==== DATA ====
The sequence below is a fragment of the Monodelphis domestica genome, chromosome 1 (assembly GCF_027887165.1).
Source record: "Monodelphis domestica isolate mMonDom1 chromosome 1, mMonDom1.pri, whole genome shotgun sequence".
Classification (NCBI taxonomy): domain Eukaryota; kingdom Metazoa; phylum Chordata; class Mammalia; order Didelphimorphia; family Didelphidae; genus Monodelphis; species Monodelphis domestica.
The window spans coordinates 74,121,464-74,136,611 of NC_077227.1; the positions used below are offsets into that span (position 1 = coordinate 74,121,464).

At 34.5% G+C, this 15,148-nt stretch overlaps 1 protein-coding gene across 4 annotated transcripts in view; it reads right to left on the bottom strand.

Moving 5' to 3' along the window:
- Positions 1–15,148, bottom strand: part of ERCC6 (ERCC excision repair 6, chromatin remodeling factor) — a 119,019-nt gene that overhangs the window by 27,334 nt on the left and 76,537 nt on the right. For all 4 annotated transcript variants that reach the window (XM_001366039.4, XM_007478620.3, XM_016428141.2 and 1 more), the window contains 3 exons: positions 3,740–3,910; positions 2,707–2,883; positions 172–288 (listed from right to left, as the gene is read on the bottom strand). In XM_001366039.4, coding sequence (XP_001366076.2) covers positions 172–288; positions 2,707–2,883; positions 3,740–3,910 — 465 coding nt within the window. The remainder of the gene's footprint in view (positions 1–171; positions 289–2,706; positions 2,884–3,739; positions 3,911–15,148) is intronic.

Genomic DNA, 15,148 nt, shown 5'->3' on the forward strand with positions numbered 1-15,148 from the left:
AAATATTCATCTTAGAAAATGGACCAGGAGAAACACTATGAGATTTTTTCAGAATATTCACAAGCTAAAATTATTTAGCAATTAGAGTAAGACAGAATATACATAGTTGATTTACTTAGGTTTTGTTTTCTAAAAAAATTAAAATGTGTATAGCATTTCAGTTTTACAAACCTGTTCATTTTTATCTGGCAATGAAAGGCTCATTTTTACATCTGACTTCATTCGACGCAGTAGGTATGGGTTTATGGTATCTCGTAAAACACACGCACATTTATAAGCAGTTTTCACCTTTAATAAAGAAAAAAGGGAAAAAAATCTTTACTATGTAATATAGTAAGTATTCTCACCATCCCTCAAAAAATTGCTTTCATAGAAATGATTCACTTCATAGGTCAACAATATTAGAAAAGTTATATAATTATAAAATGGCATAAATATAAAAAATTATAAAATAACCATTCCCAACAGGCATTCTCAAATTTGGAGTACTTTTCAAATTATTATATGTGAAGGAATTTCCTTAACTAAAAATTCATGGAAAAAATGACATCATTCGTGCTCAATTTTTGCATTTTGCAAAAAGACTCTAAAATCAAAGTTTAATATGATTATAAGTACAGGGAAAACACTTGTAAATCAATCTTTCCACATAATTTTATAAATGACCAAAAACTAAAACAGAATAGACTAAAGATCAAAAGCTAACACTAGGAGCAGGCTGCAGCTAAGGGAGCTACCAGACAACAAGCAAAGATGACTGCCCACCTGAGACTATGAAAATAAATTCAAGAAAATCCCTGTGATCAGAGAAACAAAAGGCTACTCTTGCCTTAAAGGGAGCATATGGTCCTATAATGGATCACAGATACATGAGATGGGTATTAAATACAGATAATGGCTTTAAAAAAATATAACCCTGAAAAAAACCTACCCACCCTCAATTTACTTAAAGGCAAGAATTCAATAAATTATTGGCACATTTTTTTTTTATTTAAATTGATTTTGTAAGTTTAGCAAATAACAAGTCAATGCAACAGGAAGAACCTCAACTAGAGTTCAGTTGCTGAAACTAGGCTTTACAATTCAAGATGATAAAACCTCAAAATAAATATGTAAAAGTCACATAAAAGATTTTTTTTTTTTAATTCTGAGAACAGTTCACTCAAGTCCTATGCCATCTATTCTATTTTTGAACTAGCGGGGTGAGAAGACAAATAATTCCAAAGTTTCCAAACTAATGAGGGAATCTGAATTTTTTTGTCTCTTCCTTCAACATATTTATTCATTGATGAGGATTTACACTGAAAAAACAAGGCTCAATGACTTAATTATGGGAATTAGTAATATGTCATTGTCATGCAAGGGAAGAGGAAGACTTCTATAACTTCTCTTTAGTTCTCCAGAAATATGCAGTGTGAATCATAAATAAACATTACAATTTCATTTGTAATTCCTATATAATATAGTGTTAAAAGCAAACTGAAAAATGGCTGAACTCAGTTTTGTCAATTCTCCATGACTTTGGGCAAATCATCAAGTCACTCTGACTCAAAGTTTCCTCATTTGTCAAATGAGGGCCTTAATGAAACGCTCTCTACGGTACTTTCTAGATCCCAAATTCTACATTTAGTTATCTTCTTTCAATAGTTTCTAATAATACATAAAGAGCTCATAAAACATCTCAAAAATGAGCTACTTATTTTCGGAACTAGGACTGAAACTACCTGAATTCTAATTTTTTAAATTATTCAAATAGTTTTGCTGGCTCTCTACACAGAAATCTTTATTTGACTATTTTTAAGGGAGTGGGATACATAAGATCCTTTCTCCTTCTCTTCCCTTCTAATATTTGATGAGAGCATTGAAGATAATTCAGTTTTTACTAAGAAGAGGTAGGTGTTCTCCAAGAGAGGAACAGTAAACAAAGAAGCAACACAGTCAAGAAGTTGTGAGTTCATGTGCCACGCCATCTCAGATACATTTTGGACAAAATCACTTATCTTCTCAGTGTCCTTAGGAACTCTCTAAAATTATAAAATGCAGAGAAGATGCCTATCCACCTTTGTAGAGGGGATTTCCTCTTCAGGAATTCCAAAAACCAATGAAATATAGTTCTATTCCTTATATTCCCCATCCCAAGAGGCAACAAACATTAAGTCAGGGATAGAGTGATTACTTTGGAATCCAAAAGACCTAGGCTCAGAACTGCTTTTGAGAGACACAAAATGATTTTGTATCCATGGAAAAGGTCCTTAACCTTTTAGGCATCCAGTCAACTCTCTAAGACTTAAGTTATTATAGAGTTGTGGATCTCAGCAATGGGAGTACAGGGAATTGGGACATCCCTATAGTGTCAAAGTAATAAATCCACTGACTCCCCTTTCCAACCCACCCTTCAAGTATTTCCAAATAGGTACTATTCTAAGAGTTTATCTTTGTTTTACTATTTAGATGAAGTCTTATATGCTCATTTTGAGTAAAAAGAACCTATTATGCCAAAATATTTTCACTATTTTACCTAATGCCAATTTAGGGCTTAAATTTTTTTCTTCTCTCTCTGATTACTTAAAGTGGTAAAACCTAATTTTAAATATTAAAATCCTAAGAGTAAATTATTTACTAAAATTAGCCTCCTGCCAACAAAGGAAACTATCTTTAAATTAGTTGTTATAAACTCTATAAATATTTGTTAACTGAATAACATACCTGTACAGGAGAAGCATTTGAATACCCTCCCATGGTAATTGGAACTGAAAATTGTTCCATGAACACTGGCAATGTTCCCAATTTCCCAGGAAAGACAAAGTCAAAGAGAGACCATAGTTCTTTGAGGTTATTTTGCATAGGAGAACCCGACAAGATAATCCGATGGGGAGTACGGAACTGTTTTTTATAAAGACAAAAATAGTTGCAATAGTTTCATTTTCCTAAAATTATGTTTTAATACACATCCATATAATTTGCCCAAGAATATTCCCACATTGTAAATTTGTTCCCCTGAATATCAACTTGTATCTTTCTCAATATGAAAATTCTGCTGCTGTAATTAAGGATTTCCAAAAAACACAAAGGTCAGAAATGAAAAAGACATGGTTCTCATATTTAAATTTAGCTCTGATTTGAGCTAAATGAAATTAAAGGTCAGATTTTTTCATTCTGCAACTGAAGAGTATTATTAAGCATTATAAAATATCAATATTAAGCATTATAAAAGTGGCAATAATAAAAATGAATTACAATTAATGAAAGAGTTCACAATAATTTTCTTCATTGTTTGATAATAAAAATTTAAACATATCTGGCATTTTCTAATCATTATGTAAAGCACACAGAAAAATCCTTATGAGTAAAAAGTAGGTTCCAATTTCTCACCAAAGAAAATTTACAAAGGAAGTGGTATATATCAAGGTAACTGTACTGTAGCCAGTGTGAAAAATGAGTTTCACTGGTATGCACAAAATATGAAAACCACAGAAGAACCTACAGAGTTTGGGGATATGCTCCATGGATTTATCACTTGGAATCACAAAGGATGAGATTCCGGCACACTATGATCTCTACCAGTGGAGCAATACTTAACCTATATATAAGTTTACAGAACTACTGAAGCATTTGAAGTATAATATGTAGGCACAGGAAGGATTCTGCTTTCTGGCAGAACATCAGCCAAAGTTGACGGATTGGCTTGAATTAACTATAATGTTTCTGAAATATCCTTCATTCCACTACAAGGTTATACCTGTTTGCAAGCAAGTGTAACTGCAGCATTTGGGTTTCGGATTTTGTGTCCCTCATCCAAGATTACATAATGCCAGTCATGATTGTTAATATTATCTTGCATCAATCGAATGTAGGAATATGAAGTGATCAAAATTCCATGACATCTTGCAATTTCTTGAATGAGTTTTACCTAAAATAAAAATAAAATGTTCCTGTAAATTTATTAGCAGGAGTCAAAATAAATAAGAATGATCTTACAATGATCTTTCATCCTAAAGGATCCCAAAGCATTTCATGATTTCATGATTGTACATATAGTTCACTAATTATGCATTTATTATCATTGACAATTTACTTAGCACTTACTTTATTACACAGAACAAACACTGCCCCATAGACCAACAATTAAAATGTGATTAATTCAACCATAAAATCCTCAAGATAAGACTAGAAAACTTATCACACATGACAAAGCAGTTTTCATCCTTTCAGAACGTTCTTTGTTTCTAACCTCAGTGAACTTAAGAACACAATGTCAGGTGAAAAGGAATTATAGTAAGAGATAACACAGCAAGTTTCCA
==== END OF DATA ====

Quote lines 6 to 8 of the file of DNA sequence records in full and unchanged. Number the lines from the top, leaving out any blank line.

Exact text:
Moving 5' to 3' along the window:
- Positions 1–15,148, bottom strand: part of ERCC6 (ERCC excision repair 6, chromatin remodeling factor) — a 119,019-nt gene that overhangs the window by 27,334 nt on the left and 76,537 nt on the right. For all 4 annotated transcript variants that reach the window (XM_001366039.4, XM_007478620.3, XM_016428141.2 and 1 more), the window contains 3 exons: positions 3,740–3,910; positions 2,707–2,883; positions 172–288 (listed from right to left, as the gene is read on the bottom strand). In XM_001366039.4, coding sequence (XP_001366076.2) covers positions 172–288; positions 2,707–2,883; positions 3,740–3,910 — 465 coding nt within the window. The remainder of the gene's footprint in view (positions 1–171; positions 289–2,706; positions 2,884–3,739; positions 3,911–15,148) is intronic.

Genomic DNA, 15,148 nt, shown 5'->3' on the forward strand with positions numbered 1-15,148 from the left: